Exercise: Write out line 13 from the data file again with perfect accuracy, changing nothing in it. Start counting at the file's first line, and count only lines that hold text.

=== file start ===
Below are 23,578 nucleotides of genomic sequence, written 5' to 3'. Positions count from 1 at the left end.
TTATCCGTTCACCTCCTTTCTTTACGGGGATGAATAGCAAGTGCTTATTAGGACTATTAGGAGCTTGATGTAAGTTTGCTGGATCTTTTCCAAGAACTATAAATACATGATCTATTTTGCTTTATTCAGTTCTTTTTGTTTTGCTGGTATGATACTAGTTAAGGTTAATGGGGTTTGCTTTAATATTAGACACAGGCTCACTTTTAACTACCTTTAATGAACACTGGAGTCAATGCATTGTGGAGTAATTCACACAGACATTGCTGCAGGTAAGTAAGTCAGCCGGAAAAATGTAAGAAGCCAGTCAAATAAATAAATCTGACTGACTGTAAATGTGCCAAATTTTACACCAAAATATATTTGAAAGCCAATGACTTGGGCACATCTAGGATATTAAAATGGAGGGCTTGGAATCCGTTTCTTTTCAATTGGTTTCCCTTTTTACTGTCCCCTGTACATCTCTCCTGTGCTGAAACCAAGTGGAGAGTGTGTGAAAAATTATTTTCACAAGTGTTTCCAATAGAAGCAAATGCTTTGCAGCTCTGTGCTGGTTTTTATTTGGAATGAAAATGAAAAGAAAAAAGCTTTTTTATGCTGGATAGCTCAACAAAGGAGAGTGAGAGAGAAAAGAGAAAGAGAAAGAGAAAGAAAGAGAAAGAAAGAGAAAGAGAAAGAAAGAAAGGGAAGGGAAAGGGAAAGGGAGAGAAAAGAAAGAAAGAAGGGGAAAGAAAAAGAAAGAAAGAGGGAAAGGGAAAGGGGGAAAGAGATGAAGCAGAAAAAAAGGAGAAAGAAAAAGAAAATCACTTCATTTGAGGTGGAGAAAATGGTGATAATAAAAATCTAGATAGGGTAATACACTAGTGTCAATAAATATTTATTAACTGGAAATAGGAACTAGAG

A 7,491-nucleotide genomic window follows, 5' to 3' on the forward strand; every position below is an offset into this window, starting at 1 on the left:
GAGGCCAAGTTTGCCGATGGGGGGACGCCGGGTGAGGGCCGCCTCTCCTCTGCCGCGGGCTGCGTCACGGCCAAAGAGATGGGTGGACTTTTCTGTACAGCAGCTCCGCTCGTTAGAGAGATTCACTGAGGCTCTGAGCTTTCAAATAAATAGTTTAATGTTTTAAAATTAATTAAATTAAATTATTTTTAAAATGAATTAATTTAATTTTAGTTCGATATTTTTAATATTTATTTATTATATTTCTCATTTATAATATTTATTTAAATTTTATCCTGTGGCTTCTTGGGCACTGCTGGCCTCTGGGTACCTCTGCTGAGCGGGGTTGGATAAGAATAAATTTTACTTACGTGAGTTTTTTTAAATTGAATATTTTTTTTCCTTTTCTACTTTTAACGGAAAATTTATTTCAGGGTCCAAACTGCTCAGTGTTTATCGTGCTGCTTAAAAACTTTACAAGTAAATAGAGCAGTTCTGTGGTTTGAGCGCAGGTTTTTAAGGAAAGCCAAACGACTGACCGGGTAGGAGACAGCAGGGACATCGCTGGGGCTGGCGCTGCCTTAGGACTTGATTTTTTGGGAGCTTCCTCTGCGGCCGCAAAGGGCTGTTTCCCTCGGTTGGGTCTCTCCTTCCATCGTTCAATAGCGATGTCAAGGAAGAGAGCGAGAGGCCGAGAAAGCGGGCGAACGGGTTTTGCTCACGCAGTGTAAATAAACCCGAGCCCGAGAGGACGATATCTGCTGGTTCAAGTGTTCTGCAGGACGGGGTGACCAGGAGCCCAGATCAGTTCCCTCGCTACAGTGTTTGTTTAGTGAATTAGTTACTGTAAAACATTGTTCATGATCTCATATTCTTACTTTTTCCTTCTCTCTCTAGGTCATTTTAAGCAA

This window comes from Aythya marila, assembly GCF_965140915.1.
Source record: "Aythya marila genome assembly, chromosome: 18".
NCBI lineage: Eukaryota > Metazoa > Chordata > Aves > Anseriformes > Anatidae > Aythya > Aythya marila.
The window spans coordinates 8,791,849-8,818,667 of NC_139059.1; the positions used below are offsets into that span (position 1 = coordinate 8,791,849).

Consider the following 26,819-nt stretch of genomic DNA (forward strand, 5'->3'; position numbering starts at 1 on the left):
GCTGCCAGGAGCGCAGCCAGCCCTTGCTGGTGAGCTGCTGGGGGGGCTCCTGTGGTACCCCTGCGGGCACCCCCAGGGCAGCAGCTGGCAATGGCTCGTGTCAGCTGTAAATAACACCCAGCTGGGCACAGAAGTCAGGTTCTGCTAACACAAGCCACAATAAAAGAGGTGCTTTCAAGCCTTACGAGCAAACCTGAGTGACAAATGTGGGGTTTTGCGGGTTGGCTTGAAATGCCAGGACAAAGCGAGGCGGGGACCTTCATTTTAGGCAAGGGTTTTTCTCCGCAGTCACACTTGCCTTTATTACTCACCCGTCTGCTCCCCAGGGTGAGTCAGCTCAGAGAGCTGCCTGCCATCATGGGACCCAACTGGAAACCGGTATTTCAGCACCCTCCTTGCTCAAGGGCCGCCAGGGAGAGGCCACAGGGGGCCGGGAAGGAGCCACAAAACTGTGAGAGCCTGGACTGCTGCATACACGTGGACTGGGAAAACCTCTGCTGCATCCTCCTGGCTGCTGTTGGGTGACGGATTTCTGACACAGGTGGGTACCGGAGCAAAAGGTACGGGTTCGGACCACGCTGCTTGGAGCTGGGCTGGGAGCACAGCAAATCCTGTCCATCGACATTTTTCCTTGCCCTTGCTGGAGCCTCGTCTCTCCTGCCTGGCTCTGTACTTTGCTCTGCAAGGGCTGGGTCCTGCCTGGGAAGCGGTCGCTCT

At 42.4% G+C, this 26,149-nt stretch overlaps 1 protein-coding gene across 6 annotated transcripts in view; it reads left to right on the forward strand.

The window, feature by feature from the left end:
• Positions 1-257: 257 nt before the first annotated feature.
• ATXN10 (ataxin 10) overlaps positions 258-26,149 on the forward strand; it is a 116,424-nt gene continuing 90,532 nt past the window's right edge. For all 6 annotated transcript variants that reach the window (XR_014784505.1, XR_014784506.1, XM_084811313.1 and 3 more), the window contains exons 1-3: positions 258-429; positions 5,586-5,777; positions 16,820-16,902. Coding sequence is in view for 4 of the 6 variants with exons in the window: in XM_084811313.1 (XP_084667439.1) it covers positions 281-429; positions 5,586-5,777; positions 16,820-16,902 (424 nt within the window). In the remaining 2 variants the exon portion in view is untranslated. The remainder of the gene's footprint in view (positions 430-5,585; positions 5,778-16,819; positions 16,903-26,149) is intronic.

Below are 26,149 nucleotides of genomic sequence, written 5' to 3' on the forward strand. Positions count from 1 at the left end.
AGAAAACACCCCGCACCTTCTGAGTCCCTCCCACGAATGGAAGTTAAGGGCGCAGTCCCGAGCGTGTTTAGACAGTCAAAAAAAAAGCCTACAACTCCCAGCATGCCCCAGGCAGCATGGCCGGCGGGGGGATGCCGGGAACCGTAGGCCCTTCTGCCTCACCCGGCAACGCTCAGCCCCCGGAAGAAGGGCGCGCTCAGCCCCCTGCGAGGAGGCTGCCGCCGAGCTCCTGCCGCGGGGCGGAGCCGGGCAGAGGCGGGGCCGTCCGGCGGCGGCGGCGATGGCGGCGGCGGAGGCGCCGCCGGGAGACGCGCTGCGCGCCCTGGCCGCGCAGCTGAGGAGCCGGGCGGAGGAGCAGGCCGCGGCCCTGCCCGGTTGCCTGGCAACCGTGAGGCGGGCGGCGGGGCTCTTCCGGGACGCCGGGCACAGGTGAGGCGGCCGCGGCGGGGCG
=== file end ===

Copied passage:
• Positions 1-257: 257 nt before the first annotated feature.